Scarlett Johansson Furious Over How Much OpenAI’s New Voice Mimics Hers!

OpenAI’s new voice assistant technology, which premiered recently, has sparked comparisons to the science fiction movie “Her” directed by Spike Jonze in 2013.

Ironically, the similarities may be uncomfortably close.

Scarlett Johansson, who voiced the computer program in “Her,” said she engaged lawyers when she discovered OpenAI launched a ChatGPT voice that sounded suspiciously like hers without her consent.

In a statement released on Monday, Johansson revealed that Sam Altman, CEO of OpenAI, approached her in September to voice the ChatGPT 4.0 system. However, she declined the offer. Altman believed Johansson’s voice would provide comfort to users, according to her statement.

Johansson was both surprised and angry when she heard a voice in an OpenAI demonstration that resembled hers, especially after she had declined the offer. Altman had reached out to her agent two days prior to the demo asking her to reconsider, Johansson noted.

In the film “Her,” Johansson portrays “Samantha,” the disembodied voice of a computer that provides companionship and eventually love to a solitary man played by Joaquin Phoenix.

“At a time when we’re all grappling with deepfakes and the protection of our own likeness, our work, and our identities, it’s important to have absolute clarity,” Johansson stated. She expressed her anticipation for transparency and the enactment of suitable legislation to protect individual rights.

On Monday, OpenAI announced it is suspending the use of the voice known as “Sky,” which some believe sounds like Johansson.

“We’ve received inquiries about our selection of voices for ChatGPT, particularly Sky,” OpenAI posted on Monday. “We’re in the process of pausing the use of Sky while we address these queries.”

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Altman furthered the comparison to the film in his announcement of the interactive voice feature, stating in a blog post that it “resembles AI from the movies.” The movie “Her” was nominated for several Oscars, with Jonze taking home the Academy Award for original screenplay.

On May 13, Altman posted the word “her” on his blog, which many perceived as alluding to the award-winning film.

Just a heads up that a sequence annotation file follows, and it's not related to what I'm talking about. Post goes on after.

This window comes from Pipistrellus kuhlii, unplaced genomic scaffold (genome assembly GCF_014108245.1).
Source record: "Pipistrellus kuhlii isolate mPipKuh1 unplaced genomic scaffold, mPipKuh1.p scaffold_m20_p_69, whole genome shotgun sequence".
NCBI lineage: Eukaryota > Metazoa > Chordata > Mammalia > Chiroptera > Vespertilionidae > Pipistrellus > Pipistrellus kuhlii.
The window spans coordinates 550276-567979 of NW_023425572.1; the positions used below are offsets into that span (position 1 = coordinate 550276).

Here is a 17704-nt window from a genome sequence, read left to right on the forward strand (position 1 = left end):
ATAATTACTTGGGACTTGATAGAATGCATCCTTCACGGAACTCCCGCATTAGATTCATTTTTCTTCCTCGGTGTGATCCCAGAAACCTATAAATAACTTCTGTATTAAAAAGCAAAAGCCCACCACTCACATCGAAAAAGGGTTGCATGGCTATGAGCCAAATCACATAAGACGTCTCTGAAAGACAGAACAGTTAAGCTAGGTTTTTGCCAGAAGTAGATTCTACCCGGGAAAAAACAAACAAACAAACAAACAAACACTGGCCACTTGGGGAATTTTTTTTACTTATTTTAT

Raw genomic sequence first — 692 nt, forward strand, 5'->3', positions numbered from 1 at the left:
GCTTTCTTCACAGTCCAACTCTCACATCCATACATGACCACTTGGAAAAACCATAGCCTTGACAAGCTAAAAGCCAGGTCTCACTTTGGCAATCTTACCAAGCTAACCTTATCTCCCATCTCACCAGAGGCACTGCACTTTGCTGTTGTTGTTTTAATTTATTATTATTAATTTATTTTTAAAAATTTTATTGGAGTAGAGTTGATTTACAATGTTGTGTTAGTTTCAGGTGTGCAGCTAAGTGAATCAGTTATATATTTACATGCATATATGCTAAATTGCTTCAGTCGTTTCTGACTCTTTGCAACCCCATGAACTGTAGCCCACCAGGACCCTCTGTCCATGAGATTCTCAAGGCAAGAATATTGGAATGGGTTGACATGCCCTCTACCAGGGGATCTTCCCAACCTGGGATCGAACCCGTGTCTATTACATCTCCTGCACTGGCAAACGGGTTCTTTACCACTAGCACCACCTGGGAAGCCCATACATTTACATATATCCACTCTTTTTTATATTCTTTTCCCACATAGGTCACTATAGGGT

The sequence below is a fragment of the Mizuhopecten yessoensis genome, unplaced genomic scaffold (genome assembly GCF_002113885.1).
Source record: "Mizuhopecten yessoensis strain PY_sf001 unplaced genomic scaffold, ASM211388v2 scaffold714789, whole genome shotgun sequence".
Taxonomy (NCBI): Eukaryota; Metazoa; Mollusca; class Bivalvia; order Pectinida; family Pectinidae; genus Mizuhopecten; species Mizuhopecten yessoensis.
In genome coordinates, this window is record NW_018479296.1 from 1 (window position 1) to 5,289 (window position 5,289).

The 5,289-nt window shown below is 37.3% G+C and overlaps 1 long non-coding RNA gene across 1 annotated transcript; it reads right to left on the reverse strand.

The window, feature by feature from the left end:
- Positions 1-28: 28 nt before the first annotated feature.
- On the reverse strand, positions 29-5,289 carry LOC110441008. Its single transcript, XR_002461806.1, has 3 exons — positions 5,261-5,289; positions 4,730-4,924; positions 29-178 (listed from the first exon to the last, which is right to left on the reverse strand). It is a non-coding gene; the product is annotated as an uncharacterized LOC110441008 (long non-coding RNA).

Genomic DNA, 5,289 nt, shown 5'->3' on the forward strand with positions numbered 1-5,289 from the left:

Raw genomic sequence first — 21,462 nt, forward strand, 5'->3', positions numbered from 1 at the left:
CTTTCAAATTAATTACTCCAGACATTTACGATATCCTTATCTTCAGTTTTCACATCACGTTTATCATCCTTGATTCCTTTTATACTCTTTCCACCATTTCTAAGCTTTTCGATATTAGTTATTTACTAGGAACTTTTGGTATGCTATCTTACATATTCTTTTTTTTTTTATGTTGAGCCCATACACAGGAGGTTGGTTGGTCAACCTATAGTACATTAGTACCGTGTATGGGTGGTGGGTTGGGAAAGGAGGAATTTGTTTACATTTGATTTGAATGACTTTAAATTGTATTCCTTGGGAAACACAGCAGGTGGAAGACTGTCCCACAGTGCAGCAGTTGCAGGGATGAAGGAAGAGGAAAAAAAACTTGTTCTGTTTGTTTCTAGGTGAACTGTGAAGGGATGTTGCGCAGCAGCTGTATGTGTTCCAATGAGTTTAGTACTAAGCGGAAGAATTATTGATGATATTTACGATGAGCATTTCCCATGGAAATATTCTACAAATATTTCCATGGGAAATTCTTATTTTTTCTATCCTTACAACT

Despite the noticeable auditory resemblance, OpenAI clarified that Johansson had not provided the voice for Sky, one of several voice options available on the app. Another actor used her own “natural speaking voice,” OpenAI stated in a blog post on Monday.

The company expressed its belief that “AI voices should not intentionally mimic a celebrity’s unique voice.”

In a statement, Altman explained that the voice actor for Sky was hired before reaching out to Johansson. He emphasized that Sky’s voice was not intended to mimic Johansson’s, and apologized for the lack of clear communication.

This controversy arises amidst growing concerns in the entertainment industry about the use of copyrighted material in training AI models.

OpenAI claims that its large language models, including those powering ChatGPT, are developed using publicly accessible information on the internet, licensed material from third parties, and data supplied by users and “human trainers.”

The company maintains that using publicly available materials on the internet for training AI models is “fair use.”

However, several media outlets, including the New York Times, have sued OpenAI, expressing concerns about how their content is used by the technology company.

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Sony Music Group is preparing to send hundreds of letters to AI developers and music streaming services, including OpenAI and Google, warning them not to use its artists’ music to train generative AI tools without permission. Actors and writers have also voiced concerns about the impact of AI on their careers.

Talent agencies are taking proactive measures to protect their clients against unauthorized use of their likeness and voice. Creative Artists Agency, based in Century City, is assisting clients through the Vault, which creates a digital version of clients by scanning their bodies and recording their movements and voices to guard against copyright infringement.

Johansson is a client of CAA, which declined to comment on the matter.

OpenAI explained that the voices for ChatGPT — named Breeze, Cove, Ember, Juniper, and Sky — were selected from voice actors who underwent an audition process. Over 400 people applied. The company was looking for “a timeless voice” and “an approachable voice that inspires trust.”

The chosen actors recorded their voices in San Francisco in June and July of 2023, and their voices were added to the system in September of that year, according to the company. The actors were paid “above top-of-market rates” and were fully informed about the project’s intentions and scope.

“To maintain their privacy, we cannot disclose the names of our voice talents,” OpenAI stated.

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